Norway Funds Rainforest Conservation
The world’s tropical forests are home to millions of human beings and more than half of the world’s known plant and animal species. They are also an enormous carbon sink.
Through its international Climate and Forest Initiative, the Norwegian government aims at supporting efforts to slow, halt and eventually reduce greenhouse gas emissions resulting from deforestation and forest degradation in developing countries (REDD+).
Destruction of forests threatens millions, many of whom are the planet’s most vulnerable people, those who depend on forests for their subsistence. It is also a key factor behind the current biodiversity crisis.
Deforestation and forest degradation cause huge emissions of greenhouse gases, accounting for approximately 17 percent of annual man-made carbon emissions.
In spite of these facts, deforestation continues at an alarming rate. According to estimates made by the UN Food and Agriculture Organization (FAO), 13 million hectares of forests were lost every year in the years 2000-2010.
The drivers of deforestation are many and vary among countries and regions, but there is one common denominator: it is currently more profitable, at least in the short term, to convert a forest to other uses than to leave it as a natural ecosystem. At the same time, we are becoming increasingly aware of the enormous value of natural ecosystems for our economy and welfare. Still, deforestation continues.
Since its inception in April 2008, the Climate and Forest Initiative has established a series of partnerships with key forest countries and contributed to significant advances in the development of a REDD+ mechanism under the UN Framework Convention on Climate Change (UNFCCC).
A REDD+ mechanism under the UNFCCC could change the economic logic in favor of the global climate and forests. Such a regime must provide results-based, predictable and adequate funding streams for reduced emissions from deforestation and forest degradation.The Norwegian Climate and Forest Initiative has the following key objectives:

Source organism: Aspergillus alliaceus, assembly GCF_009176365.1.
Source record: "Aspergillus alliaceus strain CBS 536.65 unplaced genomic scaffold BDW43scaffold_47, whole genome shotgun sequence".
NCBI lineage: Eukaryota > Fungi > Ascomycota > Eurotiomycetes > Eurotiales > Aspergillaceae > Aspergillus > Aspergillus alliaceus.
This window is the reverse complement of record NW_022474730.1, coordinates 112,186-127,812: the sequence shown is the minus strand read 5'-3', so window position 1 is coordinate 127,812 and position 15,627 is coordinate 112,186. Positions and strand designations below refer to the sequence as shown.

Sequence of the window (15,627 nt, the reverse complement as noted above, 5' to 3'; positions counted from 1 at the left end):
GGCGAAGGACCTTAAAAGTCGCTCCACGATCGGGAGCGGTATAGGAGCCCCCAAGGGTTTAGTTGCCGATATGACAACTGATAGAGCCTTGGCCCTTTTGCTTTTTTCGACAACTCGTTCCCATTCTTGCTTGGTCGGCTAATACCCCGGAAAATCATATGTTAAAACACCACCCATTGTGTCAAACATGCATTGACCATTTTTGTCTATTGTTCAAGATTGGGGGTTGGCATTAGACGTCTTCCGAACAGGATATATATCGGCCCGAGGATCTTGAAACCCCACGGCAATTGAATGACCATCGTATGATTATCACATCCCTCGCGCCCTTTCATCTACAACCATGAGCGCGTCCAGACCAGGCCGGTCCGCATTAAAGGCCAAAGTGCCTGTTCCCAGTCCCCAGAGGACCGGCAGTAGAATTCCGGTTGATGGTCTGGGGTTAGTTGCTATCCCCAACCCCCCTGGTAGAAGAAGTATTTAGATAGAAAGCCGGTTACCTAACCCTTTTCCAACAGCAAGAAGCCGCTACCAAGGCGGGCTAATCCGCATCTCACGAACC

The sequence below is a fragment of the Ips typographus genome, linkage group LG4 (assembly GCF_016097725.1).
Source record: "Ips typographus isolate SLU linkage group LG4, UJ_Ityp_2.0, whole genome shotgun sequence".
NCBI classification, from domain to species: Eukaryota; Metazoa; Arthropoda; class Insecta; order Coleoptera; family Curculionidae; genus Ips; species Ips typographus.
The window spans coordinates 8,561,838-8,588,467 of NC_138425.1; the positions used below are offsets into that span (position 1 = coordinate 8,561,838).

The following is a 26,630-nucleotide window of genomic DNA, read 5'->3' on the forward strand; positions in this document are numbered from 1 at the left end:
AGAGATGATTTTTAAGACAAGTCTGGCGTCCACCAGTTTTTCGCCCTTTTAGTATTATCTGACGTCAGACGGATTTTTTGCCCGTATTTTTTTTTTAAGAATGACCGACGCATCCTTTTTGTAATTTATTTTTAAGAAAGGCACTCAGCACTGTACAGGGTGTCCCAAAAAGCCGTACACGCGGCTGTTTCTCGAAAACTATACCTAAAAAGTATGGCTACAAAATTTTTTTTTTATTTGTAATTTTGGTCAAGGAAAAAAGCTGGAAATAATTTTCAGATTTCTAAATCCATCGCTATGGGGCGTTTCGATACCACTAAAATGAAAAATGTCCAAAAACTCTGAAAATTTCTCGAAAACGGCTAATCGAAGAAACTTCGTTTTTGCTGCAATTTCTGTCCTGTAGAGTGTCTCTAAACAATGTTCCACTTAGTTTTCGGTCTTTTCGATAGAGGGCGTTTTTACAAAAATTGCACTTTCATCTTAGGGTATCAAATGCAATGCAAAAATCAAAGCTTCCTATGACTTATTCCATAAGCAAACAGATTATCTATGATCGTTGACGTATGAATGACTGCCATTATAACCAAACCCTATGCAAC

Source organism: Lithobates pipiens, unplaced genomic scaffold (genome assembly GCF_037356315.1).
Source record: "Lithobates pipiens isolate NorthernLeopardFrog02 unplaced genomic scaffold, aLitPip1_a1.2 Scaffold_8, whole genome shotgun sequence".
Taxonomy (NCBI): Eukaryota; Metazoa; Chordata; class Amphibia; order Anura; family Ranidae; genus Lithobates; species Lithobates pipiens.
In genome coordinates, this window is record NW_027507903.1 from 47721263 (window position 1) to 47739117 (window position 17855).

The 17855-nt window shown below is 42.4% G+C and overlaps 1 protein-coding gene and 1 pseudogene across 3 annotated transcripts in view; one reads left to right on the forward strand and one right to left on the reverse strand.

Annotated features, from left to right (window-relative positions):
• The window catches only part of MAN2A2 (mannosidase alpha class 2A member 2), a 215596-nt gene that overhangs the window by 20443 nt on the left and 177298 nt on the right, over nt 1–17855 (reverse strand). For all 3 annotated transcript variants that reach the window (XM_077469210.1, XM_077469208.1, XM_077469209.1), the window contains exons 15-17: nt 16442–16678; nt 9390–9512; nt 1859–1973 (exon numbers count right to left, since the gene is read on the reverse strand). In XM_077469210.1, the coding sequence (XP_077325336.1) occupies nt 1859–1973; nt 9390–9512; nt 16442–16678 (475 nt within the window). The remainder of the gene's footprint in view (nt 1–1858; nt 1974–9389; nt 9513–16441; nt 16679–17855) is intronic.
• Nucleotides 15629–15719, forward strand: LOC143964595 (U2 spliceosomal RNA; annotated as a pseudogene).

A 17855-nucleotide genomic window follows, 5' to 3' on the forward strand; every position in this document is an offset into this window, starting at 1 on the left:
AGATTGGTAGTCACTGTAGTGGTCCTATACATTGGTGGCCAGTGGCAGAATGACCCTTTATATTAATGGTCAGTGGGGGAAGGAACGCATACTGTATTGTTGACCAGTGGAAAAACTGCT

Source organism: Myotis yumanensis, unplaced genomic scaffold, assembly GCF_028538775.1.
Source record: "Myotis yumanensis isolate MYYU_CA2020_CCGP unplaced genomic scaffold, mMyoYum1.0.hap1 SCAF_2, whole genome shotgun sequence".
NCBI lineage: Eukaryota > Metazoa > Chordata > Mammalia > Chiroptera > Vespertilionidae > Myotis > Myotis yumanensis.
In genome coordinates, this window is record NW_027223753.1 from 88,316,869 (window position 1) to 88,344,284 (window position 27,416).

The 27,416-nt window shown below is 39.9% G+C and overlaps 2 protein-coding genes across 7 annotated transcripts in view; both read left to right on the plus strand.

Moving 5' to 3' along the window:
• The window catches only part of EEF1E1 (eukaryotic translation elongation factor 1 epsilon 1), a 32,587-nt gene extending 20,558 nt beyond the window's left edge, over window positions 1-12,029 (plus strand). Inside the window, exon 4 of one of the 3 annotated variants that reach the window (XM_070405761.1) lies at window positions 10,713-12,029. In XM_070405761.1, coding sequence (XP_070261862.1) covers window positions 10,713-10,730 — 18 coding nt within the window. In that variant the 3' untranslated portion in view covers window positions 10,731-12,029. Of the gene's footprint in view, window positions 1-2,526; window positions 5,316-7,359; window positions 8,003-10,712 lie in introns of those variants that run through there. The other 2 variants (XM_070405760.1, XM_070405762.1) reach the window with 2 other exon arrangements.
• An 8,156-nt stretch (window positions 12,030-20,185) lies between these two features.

- To contribute to the inclusion of “REDD+” – reduction of greenhouse gas emissions from forests in developing countries
- To contribute to early actions for measurable emission reductions from deforestation and forest degradation
- To promote the conservation of primary forests, due to their particular importance as carbon stores and for their biological diversity
As an overarching goal, all these efforts should promote sustainable development and the reduction of poverty.
REDD+ is not simply an issue of improved forest management, it is a fundamental development choice. The climate change mitigation potential of REDD+ will never be realized unless it offers a more attractive and viable development option than the destructive uses of the forests.To achieve its objectives, Norway is pursuing four main tracks:
- Playing an active role in the international negotiations under the UNFCCC, seeking both to identify innovative solutions and to help create consensus around those solutions.
- Entering into large-scale partnerships with key forest countries to demonstrate that real action on a national level is possible and to encourage large scale emission reductions even before a REDD+ mechanism is agreed upon under the UNFCCC.
- Contributing to the design and establishment of an integrated architecture of multilateral REDD initiatives to help ensure broad and early progress on REDD+.
- Financing NGOs, research institutes and civil society organizations to provide analyses, pilot projects and demonstrations supporting the REDD+ negotiations and learning through field experiences.